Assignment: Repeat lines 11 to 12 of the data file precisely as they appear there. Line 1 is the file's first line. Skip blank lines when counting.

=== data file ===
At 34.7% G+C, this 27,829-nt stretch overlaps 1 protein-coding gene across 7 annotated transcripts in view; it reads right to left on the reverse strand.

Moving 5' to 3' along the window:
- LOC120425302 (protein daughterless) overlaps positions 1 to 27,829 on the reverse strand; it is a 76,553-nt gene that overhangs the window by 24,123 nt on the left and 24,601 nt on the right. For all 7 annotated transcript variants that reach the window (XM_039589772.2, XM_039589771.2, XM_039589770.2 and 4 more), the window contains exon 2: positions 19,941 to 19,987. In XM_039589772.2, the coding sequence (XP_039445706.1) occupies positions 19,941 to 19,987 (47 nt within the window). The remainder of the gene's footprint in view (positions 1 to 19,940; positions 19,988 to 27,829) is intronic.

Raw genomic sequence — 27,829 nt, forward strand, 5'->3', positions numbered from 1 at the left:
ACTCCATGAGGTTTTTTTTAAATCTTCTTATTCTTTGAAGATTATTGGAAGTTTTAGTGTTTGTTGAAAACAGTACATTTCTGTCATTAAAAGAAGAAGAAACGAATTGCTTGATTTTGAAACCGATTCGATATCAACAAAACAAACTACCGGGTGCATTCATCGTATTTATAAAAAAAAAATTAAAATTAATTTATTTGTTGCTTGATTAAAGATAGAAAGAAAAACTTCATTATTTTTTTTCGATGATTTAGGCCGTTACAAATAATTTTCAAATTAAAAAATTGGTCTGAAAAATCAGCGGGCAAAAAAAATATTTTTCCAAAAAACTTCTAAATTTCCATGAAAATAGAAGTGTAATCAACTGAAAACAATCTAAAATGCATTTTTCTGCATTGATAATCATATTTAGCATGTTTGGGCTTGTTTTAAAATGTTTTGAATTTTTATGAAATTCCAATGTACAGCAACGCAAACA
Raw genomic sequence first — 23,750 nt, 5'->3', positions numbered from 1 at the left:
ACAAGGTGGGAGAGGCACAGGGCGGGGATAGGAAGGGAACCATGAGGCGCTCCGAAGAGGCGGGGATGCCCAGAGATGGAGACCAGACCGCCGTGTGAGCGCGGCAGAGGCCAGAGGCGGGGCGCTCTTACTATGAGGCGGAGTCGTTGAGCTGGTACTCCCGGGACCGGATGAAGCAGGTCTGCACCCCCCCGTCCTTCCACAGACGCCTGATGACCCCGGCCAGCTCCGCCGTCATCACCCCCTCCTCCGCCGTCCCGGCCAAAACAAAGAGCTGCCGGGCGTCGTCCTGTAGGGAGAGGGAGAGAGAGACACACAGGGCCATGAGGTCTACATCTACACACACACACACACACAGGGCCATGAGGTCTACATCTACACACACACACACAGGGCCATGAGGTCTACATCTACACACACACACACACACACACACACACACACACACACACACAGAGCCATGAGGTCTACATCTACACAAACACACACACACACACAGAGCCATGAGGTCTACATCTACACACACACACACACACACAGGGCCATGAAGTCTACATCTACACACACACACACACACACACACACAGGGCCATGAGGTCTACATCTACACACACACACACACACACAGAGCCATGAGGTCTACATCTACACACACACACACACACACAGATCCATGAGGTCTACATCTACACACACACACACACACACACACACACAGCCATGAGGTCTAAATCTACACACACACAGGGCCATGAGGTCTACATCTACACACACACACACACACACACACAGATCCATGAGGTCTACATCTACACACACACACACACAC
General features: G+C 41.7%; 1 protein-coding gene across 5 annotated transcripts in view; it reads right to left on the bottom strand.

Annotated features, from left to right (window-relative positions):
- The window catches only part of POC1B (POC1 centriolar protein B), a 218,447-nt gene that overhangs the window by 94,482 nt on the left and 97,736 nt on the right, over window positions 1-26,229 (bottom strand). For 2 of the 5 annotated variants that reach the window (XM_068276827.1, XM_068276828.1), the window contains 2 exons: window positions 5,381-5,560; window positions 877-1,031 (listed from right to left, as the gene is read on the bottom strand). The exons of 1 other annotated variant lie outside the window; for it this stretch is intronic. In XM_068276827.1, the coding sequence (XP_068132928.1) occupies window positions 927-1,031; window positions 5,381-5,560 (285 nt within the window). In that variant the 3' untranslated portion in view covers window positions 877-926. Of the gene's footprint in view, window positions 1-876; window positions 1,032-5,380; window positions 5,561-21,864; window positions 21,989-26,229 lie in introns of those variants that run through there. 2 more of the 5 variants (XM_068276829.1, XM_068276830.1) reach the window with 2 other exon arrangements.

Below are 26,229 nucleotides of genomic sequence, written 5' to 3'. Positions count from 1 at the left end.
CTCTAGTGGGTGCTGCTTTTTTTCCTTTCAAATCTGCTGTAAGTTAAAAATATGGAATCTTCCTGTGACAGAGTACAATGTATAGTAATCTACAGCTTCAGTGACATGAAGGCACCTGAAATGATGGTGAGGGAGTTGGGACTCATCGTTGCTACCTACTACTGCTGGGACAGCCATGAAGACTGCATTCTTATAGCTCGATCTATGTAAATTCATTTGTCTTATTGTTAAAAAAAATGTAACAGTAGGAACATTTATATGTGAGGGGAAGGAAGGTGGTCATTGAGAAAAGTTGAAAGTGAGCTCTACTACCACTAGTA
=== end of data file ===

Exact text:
Below are 26,229 nucleotides of genomic sequence, written 5' to 3'. Positions count from 1 at the left end.
CTCTAGTGGGTGCTGCTTTTTTTCCTTTCAAATCTGCTGTAAGTTAAAAATATGGAATCTTCCTGTGACAGAGTACAATGTATAGTAATCTACAGCTTCAGTGACATGAAGGCACCTGAAATGATGGTGAGGGAGTTGGGACTCATCGTTGCTACCTACTACTGCTGGGACAGCCATGAAGACTGCATTCTTATAGCTCGATCTATGTAAATTCATTTGTCTTATTGTTAAAAAAAATGTAACAGTAGGAACATTTATATGTGAGGGGAAGGAAGGTGGTCATTGAGAAAAGTTGAAAGTGAGCTCTACTACCACTAGTA